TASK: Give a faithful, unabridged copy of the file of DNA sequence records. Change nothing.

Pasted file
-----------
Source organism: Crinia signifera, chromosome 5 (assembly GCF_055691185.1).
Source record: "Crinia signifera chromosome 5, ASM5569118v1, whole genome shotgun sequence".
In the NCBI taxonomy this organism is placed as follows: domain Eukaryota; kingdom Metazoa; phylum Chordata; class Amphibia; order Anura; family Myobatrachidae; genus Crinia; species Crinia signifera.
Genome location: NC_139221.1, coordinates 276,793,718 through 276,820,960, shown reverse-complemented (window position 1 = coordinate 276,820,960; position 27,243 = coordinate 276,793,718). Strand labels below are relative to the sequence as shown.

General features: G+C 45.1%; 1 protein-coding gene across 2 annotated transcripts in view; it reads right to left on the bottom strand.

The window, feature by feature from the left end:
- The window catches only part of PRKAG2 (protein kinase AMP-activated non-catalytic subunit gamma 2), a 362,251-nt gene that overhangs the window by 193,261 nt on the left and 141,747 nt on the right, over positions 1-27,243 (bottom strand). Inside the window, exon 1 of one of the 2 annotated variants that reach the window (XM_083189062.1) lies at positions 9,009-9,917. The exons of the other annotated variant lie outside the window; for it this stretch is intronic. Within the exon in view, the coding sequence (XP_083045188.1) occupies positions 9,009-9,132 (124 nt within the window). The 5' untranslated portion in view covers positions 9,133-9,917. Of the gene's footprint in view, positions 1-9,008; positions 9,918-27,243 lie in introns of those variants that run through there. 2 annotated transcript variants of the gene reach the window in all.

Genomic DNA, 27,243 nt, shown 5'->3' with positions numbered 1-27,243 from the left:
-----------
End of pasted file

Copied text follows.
Source organism: Crinia signifera, chromosome 5 (assembly GCF_055691185.1).
Source record: "Crinia signifera chromosome 5, ASM5569118v1, whole genome shotgun sequence".
In the NCBI taxonomy this organism is placed as follows: domain Eukaryota; kingdom Metazoa; phylum Chordata; class Amphibia; order Anura; family Myobatrachidae; genus Crinia; species Crinia signifera.
Genome location: NC_139221.1, coordinates 276,793,718 through 276,820,960, shown reverse-complemented (window position 1 = coordinate 276,820,960; position 27,243 = coordinate 276,793,718). Strand labels below are relative to the sequence as shown.

General features: G+C 45.1%; 1 protein-coding gene across 2 annotated transcripts in view; it reads right to left on the bottom strand.

The window, feature by feature from the left end:
- The window catches only part of PRKAG2 (protein kinase AMP-activated non-catalytic subunit gamma 2), a 362,251-nt gene that overhangs the window by 193,261 nt on the left and 141,747 nt on the right, over positions 1-27,243 (bottom strand). Inside the window, exon 1 of one of the 2 annotated variants that reach the window (XM_083189062.1) lies at positions 9,009-9,917. The exons of the other annotated variant lie outside the window; for it this stretch is intronic. Within the exon in view, the coding sequence (XP_083045188.1) occupies positions 9,009-9,132 (124 nt within the window). The 5' untranslated portion in view covers positions 9,133-9,917. Of the gene's footprint in view, positions 1-9,008; positions 9,918-27,243 lie in introns of those variants that run through there. 2 annotated transcript variants of the gene reach the window in all.

Genomic DNA, 27,243 nt, shown 5'->3' with positions numbered 1-27,243 from the left: